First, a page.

If you’ve been tuning in to Boston-area sports you’ve probably come across the first real drama of the year in the Red Sox clubhouse. New manager Bobby Valentine decided to invite controversy to the party by questioning Kevin Youkilis’ level of mental and physical dedication.
On Sunday’s edition of WHDH’s Sports Xtra, Valentine said, “I don’t think he’s as physically or emotionally into the game as he has been in the past for some reason. But [on Saturday] it seemed, you know, he’s seeing the ball well, got those two walks, got his on-base percentage up higher than his batting average, which is always a good thing, and he’ll move on from there.”
It’s unclear as to what Valentine thought could be gained from this. If he was looking to light a fire under Youk, he did it in exactly the wrong way. Youkilis has never needed any help being an emotional player. The guy thrives on angry energy. Since becoming a regular player in the Sox lineup, Youk has been a grind-it-out, blue-collar type of player, dependable (when healthy) and serving as a core member of the franchise. Contrast that with Valentine, a newcomer whose brash style has made waves many times before.
At best it’s an odd statement to make given the personalities involved and the other circumstances surrounding the club at the moment. At worst it’s a direct and effective assault on the team chemistry of an organization that doesn’t need any more challenges.
Many of the veteran Sox didn’t approve of the Valentine hire. Something like this– a perceived low-blow levied against a fan-favorite for no apparent reason– is going to make things much, much worse.
Already Youkilis’ agent has spoken outabout the comments, saying he wouldn’t “dignify [Valentine’s] quotes by responding”, though that was a response in and of itself. Dustin Pedroia had a more extensive reaction, telling the media, “I know that Youk plays as hard as anyone I’ve ever seen in my life. I have his back and his teammates have his back and we know how hard he plays. I don’t really understand what Bobby’s trying to do, but that’s really not the way we go about our stuff here. I’m sure he’ll figure that out soon.”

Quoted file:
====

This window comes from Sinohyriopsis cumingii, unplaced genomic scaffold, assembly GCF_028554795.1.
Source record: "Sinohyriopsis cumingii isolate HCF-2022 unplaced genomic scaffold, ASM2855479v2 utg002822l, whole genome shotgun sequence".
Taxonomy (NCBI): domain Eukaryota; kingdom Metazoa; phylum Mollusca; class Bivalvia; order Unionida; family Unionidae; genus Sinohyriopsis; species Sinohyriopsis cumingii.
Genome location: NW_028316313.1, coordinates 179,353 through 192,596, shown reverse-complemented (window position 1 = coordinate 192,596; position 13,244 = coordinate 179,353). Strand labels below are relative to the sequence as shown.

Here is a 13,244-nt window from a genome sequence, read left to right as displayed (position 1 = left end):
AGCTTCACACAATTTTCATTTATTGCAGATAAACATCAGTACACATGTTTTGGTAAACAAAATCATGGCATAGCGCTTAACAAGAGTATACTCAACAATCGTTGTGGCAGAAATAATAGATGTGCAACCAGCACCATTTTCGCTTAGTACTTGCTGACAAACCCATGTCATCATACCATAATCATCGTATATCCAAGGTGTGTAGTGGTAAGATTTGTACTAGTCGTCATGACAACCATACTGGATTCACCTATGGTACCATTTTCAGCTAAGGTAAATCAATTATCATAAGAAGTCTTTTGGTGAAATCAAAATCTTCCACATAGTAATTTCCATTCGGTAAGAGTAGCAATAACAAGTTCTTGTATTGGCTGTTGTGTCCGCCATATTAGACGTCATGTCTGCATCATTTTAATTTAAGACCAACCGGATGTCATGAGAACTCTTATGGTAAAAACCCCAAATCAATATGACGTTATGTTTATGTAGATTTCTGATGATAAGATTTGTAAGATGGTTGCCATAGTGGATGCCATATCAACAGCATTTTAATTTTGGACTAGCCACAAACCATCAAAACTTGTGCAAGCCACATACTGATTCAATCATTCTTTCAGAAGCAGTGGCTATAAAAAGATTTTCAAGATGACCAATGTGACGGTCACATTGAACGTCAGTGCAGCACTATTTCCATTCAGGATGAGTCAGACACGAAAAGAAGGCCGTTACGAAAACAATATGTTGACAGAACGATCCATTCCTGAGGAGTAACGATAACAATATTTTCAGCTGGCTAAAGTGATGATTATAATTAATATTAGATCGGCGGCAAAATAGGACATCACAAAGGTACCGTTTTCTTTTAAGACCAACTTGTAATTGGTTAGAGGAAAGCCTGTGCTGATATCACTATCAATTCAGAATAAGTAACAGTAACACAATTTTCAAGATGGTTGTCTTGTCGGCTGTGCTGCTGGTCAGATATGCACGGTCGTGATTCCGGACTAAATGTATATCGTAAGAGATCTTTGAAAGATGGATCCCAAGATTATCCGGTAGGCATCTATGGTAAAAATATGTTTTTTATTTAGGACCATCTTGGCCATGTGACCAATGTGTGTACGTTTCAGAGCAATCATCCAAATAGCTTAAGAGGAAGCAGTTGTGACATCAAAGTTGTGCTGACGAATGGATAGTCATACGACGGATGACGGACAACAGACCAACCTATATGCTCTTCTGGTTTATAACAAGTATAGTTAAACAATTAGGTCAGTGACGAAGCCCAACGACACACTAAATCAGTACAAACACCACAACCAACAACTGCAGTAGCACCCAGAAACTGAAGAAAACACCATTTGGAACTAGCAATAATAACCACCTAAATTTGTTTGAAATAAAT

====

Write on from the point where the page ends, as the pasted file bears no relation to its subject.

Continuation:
Responding to a question of whether Valentine’s remarks could be construed as motivational, Pedroia said, “maybe (that works) in Japan or something, but over here in the U.S. we’ve got a three-game winning streak and we want to feel good and keep it rolling. We feel we have a good team and we’ve just got to get each other’s backs and play together. If you don’t do that, I don’t care what sport you’re playing, you’re not going to win. We’ve got Youk’s back. He’s played his ass off for us for a long time. Anytime he steps on the field, he’s a great player. We’re here to win and win with him.”
And of course, Youkilis himself weighed in with some confusion. “That’s not what I see,” Youkilis said about the alleged lack of involvement. “I go out every day and play as hard as I can — take every ground ball in the morning, take every at-bat like it’s my last. I don’t think my game has changed at all. I still get upset with myself. I still get mad.”
For all its faults, the Valentine hire had plenty of upside when Boston’s front office announced the decision. Bobby V is a determined, high-energy manager with an excellent baseball acumen. But in the wake of this needless fiasco, it certainly feels like his people skills need some polishing. And by shooting his mouth off, Valentine is proving his critics right and giving them ammunition that will last for months.
Valentine claims he meant no harm nor offense. He claimed his comments about physical involvement were directed toward flaws he saw in Youk’s swing, and that Youk’s reaction to his slow start seemed to be getting him down, emotionally. Valentine apologized to Youkilis shortly after the comments went public, saying to the media, “there’s a perception that I’m going to criticize players in the paper or the press. So as soon as I (say) something that’s construed as criticism, it’s going to be misinterpreted.”
Fair enough, but it’s awfully hard to misinterpret what feels like a very clear and explicitly shot taken at a player’s level of dedication.